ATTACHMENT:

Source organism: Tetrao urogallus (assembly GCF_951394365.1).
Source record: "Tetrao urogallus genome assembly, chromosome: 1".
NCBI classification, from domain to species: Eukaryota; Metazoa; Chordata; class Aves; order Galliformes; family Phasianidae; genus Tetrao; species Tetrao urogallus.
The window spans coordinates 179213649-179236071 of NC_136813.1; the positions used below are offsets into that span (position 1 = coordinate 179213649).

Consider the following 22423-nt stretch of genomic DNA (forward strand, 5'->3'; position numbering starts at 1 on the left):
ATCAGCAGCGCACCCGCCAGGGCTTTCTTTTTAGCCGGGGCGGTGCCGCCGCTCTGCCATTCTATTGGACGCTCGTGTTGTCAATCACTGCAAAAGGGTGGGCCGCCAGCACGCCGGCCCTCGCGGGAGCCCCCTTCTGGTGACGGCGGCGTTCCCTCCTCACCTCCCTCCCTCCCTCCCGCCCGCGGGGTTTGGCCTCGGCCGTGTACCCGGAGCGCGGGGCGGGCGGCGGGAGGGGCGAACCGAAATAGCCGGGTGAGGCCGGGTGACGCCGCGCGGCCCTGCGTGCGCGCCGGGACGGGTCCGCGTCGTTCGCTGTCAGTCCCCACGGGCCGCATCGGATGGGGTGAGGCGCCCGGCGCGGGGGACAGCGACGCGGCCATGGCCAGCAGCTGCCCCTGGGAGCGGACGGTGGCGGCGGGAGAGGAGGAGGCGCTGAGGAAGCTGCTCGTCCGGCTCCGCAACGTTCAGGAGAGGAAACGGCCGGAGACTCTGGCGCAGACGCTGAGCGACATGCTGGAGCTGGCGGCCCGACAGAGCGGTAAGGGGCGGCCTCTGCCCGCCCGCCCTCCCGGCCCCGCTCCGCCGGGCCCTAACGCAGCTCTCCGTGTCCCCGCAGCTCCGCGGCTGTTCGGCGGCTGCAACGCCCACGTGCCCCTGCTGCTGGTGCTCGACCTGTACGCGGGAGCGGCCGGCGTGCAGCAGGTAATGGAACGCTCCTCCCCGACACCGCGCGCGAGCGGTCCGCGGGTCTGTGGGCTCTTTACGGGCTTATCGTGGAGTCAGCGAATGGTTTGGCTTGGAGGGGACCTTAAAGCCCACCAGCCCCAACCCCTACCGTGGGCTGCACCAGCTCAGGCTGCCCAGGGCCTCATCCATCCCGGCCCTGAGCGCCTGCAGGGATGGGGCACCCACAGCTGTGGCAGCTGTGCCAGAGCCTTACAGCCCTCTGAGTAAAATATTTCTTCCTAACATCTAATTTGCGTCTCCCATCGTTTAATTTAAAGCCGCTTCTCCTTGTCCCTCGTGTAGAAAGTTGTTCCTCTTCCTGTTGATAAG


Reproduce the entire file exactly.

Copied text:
Source organism: Tetrao urogallus (assembly GCF_951394365.1).
Source record: "Tetrao urogallus genome assembly, chromosome: 1".
NCBI classification, from domain to species: Eukaryota; Metazoa; Chordata; class Aves; order Galliformes; family Phasianidae; genus Tetrao; species Tetrao urogallus.
The window spans coordinates 179213649-179236071 of NC_136813.1; the positions used below are offsets into that span (position 1 = coordinate 179213649).

Consider the following 22423-nt stretch of genomic DNA (forward strand, 5'->3'; position numbering starts at 1 on the left):
ATCAGCAGCGCACCCGCCAGGGCTTTCTTTTTAGCCGGGGCGGTGCCGCCGCTCTGCCATTCTATTGGACGCTCGTGTTGTCAATCACTGCAAAAGGGTGGGCCGCCAGCACGCCGGCCCTCGCGGGAGCCCCCTTCTGGTGACGGCGGCGTTCCCTCCTCACCTCCCTCCCTCCCTCCCGCCCGCGGGGTTTGGCCTCGGCCGTGTACCCGGAGCGCGGGGCGGGCGGCGGGAGGGGCGAACCGAAATAGCCGGGTGAGGCCGGGTGACGCCGCGCGGCCCTGCGTGCGCGCCGGGACGGGTCCGCGTCGTTCGCTGTCAGTCCCCACGGGCCGCATCGGATGGGGTGAGGCGCCCGGCGCGGGGGACAGCGACGCGGCCATGGCCAGCAGCTGCCCCTGGGAGCGGACGGTGGCGGCGGGAGAGGAGGAGGCGCTGAGGAAGCTGCTCGTCCGGCTCCGCAACGTTCAGGAGAGGAAACGGCCGGAGACTCTGGCGCAGACGCTGAGCGACATGCTGGAGCTGGCGGCCCGACAGAGCGGTAAGGGGCGGCCTCTGCCCGCCCGCCCTCCCGGCCCCGCTCCGCCGGGCCCTAACGCAGCTCTCCGTGTCCCCGCAGCTCCGCGGCTGTTCGGCGGCTGCAACGCCCACGTGCCCCTGCTGCTGGTGCTCGACCTGTACGCGGGAGCGGCCGGCGTGCAGCAGGTAATGGAACGCTCCTCCCCGACACCGCGCGCGAGCGGTCCGCGGGTCTGTGGGCTCTTTACGGGCTTATCGTGGAGTCAGCGAATGGTTTGGCTTGGAGGGGACCTTAAAGCCCACCAGCCCCAACCCCTACCGTGGGCTGCACCAGCTCAGGCTGCCCAGGGCCTCATCCATCCCGGCCCTGAGCGCCTGCAGGGATGGGGCACCCACAGCTGTGGCAGCTGTGCCAGAGCCTTACAGCCCTCTGAGTAAAATATTTCTTCCTAACATCTAATTTGCGTCTCCCATCGTTTAATTTAAAGCCGCTTCTCCTTGTCCCTCGTGTAGAAAGTTGTTCCTCTTCCTGTTGATAAG